Was she wrong to give so extravagantly? I certainly admire her commitment to give from her faith position which says that God gives to all of us whether we are deserving or not, whether we waste the gift or not. In her mind God gives without qualification, and so she should, too.
What About The Kids?
Some people worry that they are setting a bad example for their kids if they say "no" to a panhandler. It certainly teaches a good lesson for our kids to see us being generous to people in need. It's good, though, as we've already mentioned, to defer to safety. I've talked to one parent who uses the signs on the interstate as an opportunity to teach their kids that stopping on the roadway might not be safe--for you, for other drivers, or for the panhandler. You could then talk with them about other ways you and your family can serve people in need.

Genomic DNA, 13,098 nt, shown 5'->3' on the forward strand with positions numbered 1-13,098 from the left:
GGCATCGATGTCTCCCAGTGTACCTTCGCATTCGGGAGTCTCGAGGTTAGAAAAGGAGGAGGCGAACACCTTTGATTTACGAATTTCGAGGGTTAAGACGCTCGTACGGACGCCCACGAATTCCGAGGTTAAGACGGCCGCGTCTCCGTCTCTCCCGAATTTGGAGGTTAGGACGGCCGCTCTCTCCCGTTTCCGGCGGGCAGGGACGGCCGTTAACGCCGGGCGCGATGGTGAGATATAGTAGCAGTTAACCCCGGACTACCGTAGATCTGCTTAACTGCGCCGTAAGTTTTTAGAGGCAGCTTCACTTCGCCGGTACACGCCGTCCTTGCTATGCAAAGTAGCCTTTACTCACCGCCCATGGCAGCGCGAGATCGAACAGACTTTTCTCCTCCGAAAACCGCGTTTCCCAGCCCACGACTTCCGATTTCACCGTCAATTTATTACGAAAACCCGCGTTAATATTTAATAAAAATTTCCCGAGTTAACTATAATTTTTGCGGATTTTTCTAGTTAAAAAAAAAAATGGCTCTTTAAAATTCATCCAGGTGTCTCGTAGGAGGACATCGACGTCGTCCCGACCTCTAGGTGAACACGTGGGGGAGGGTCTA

Some parents will choose to give, but not to give money directly. On occasion at St. Paul's we will make "Blessing Bags" for people to pick up on their way out of church and to keep in the car. This is also something you can easily do at home yourself. Just Google "blessing bags" and you'll find all kinds of resources to help you discern the best things to put in the bags. People living on the street, for instance, have a lot of problems with their feet since they do so much walking, and can always use socks. Maybe you can put a hygiene kit, a bottle of water, or a granola bar in the bag--or even a directory of resources like the one linked above. The kids can even help you shop for the items and put together the bags. There are lots of creative ideas out there!
Consider Another Alternative